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This chapter discusses the nonparametric smoothing methods for a class of nonstandard curve estimation problems. A class of models is introduced where an unknown function is defined as solution of an integral equation. Intercept and kernel of the integral equation are unknown but they can be directly estimated by application of classical smoothing methods. Estimates of unknown function are given as solutions of the empirical integral equation. The key properties are the nature of the operator or family of operators that we define the integral equations. There are some results on the asymptotic properties of the estimated functions, which include point-wise normal distribution and uniform stochastic expansions. Simulations suggest that smooth backfitting works stable under weaker assumptions on the design and for quite larger number of additive components. The development of an asymptotic distribution theory for the estimate of unknown function is elaborated. A series of examples are given that motivate the class of models.

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... In nonparametric regression models, however, it often yields an additive model where classical smoothing methods can not be applied, as we illustrate on several cases in this section. Some of the models of this section were also discussed in the overview papers [31] and [44]. A general discussion of smooth least squares in a general class of nonparametric models can also be found in [39]. ...

We give an overview over smooth back tting type estimators in additive models. Moreover we il- lustrate their wide applicability in models closely related to additive models such as nonparametric regression with dependent error variables where the errors can be transformed to white noise by a linear transformation, nonparametric regression with repeatedly measured data, nonparametric panels with xed eects, simultaneous nonparametric equation models, and non- and semiparamet- ric autoregression and GARCH-models. We also discuss extensions to varying coecient models, additive models with missing observations, and the case of nonstationary covariates.

... Additive regression is an example of a nonparametric model where the nonparametric function is given as a solution of an integral equation. This has been outlined in Linton and Mammen [24] and Carrasco, Florens and Renault [6] where also other examples of statistical integral equations are given. Examples are additive models where the additive components are linked as in Linton and Mammen [25] and regression models with dependent errors where an optimal transformation leads to an additive model, see Linton and Mammen [26]. ...

This paper is dedicated to Piet Groeneboom on the occasion of his 65th birthday Abstract: This paper is about optimal estimation of the additive components of a nonparametric, additive isotone regression model. It is shown that asymptotically up to first order, each additive component can be estimated as well as it could be by a least squares estimator if the other components were known. The algorithm for the calculation of the estimator uses backfitting. Convergence of the algorithm is shown. Finite sample properties are also compared through simulation experiments. 1.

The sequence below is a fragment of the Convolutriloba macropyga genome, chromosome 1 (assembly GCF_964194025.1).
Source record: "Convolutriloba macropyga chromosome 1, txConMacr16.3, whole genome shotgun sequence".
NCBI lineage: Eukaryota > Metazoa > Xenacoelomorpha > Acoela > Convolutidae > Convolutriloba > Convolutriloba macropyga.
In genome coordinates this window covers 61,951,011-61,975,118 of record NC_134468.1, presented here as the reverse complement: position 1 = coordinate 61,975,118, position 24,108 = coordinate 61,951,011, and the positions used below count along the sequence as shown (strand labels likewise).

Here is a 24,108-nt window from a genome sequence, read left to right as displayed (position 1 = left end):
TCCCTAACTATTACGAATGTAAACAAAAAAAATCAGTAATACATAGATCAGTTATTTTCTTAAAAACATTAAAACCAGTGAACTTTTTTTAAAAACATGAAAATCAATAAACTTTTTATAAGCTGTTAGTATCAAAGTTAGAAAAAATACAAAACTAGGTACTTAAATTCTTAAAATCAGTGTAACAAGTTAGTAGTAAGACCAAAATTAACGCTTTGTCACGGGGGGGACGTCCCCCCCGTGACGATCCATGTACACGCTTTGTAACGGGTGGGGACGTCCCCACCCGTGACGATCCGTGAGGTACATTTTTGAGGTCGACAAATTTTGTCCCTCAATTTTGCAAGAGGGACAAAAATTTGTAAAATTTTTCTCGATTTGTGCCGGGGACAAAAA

In this overview we will show that many statistical estimation problems can be considered as empirical solutions of noisy integral equations of the second kind. We illustrate this by giving a series of examples and we will discuss a general nonparametric approach based on plugging-in nonparametric estimates of the integral kernel and of the intercept of the integral equation.

We introduce a new method for the estimation of discount functions, yield curves and forward curves from government issued coupon bonds. Our approach is nonparametric and does not assume a particular functional form for the discount function although we do show how to impose various restrictions in the estimation. Our method is based on kernel smoothing and is defined as the minimum of some localized population moment condition. The solution to the sample problem is not explicit and our estimation procedure is iterative, rather like the backfitting method of estimating additive nonparametric models. We establish the asymptotic normality of our methods using the asymptotic representation of our estimator as an infinite series with declining coefficients. The rate of convergence is standard for one dimensional nonparametric regression. We investigate the finite sample performance of our method, in comparison with other well-established methods, in a small simulation experiment.

Motivated by a nonparametric GARCH model we consider nonparametric additive autoregression models in the special case that the additive components are linked parametrically. We show that the parameter can be estimated with parametric rate and give the normal limit. Our procedure is based on two steps. In the first step nonparametric smoothers are used for the estimation of each additive component without taking into account the parametric link of the functions. In a second step the parameter is estimated by using the parametric restriction between the additive components. Interestingly, our method needs no undersmoothing in the first step.